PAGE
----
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Here are the Technological Challenges That ISRO is Likely to Face During Chandrayaan-2 Landing

If successful, this would be India’s first soft landing on the moon’s surface. Only the US, the former USSR and China have been successful in making landings on the moon.

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Updated:September 6, 2019, 2:57 PM IST
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Here are the Technological Challenges That ISRO is Likely to Face During Chandrayaan-2 Landing
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A journey of 3,84,000 km, traversed on a pre-defined path will see Chandrayaan-2 face its moment of truth after a month-and-half-of being launched from Sriharikota. The lander module, Vikram, has already detached itself from the main spacecraft and will soon begin the final descent to the moon's surface from the nearest point in its current orbit, which is 35kms in vertical distance, sometime after 1.30am on Saturday.

If successful, this would be India’s first soft landing on the moon’s surface. Only the US, the former USSR and China have been successful in making landings on the moon.

Notably, of a total of 109 missions to the moon so far, 41 have been unsuccessful. According to ISRO, the various technological challenges they will face include:

Trajectory Accuracy: Ensuring trajectory accuracy while navigating such a massive distance poses several challenges as trajectory is influenced by various factors such as gravitational pull from astronomical bodies, solar radiation pressure, and non-uniform gravity of the earth and moon.

Deep Space Communication: Owing to the large distance between Earth and the Moon, radio-signals used for communication are weak with heavy background noise which needs to be picked up by large antennas.

Lunar Capture: As the moon approaches the apogee of Chandrayaan 2, on-board thrusters fire precisely to reduce its velocity for lunar capture. The margin of error in these calculations is very narrow.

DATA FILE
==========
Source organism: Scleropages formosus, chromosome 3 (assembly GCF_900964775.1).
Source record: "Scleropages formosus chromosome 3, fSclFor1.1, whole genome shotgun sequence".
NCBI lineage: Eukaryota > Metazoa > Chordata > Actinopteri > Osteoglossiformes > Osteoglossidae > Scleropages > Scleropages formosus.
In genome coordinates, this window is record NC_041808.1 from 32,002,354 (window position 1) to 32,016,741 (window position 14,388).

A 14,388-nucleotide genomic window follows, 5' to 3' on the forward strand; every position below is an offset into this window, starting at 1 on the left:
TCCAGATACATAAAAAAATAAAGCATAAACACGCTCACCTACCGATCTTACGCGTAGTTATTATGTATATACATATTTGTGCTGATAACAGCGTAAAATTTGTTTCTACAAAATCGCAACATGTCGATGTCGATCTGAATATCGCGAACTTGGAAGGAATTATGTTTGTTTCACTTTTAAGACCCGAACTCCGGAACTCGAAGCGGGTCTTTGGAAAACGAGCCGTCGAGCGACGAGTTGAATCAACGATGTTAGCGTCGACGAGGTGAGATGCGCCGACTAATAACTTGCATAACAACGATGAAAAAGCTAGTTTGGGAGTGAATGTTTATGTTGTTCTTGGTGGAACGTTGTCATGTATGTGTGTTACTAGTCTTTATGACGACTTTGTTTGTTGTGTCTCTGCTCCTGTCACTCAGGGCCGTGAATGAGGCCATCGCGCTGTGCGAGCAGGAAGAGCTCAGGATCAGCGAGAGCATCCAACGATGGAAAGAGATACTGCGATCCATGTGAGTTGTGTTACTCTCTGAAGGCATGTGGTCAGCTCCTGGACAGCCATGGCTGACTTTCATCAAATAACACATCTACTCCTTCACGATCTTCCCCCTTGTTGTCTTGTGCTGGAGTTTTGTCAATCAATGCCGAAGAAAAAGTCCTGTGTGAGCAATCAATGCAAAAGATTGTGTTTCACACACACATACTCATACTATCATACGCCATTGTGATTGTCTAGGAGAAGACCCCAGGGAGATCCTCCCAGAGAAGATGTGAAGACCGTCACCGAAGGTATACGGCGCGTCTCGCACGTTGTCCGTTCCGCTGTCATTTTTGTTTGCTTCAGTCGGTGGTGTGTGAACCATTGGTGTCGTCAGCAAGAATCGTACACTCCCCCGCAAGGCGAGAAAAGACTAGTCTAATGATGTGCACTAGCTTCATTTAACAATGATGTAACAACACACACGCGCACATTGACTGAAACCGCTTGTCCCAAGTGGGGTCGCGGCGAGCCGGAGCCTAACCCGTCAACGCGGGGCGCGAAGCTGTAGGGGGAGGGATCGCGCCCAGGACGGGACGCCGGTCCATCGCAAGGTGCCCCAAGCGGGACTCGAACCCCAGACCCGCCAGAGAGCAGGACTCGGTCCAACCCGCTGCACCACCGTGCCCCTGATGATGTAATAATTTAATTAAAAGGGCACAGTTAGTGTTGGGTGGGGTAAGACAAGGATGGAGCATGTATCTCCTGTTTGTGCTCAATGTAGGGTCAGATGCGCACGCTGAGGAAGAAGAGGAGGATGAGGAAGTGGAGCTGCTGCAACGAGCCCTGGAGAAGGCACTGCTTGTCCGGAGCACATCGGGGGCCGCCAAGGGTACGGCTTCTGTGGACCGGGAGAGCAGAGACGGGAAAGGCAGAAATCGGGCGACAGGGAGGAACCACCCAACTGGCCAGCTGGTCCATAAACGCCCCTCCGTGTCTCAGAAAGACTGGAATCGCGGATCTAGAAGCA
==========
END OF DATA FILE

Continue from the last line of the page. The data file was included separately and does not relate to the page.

Soft Landing on the Moon: The most challenging part of the mission, the landing site landscape features should not result in a communication shadow area and the onboard NGC and propulsion system has to work is unison, automatically and autonomously for a successful landing.

Notably, to apply brakes on its speed, Vikram will fire thrusters in the direction of its movement. The thrusters use two chemicals, mono methyl hydrazine and nitrogen tetroxide — as fuel. The four thrusters on Vikram would be firing simultaneously throughout the time of the descent. However, if there is a deviation from the pre-defined profile and the thrusters do not fire as programmed, due to problems such as blockage, Vikram has the provision of a fifth thruster as well.

Vikram’s four legs have also been enabled with a much greater ability to absorb shocks. Vikram programmed to make a landing after decelerating to a speed lower than 2 metres per second.

When Vikram is about 100 metres above the surface, it will commence a hazard avoidance manouevre. This is because it is only then that it would be able to assess whether the chosen location is flat enough, and free of any stones or boulder, to land safely. If everything goes according to the programme, Vikram’s downward movement would almost come to a halt, with the firing of the thrusters providing enough upward lift to balance the gravitational pull and helping it land.

However, if the onboard cameras detect any problem, Vikram can move around a few metres horizontally to locate and land at a safer place.

While it is designed to withstand a slope of 15 degree inclination, but it would try and avoid any of its legs landing on a stone or a boulder.

After three hours of landing, Pragyan would come out of the lander and slope down to the moon's surface to collect data. Both the lander and rover are designed to be operational for 14 days, during the duration of a lunar day.

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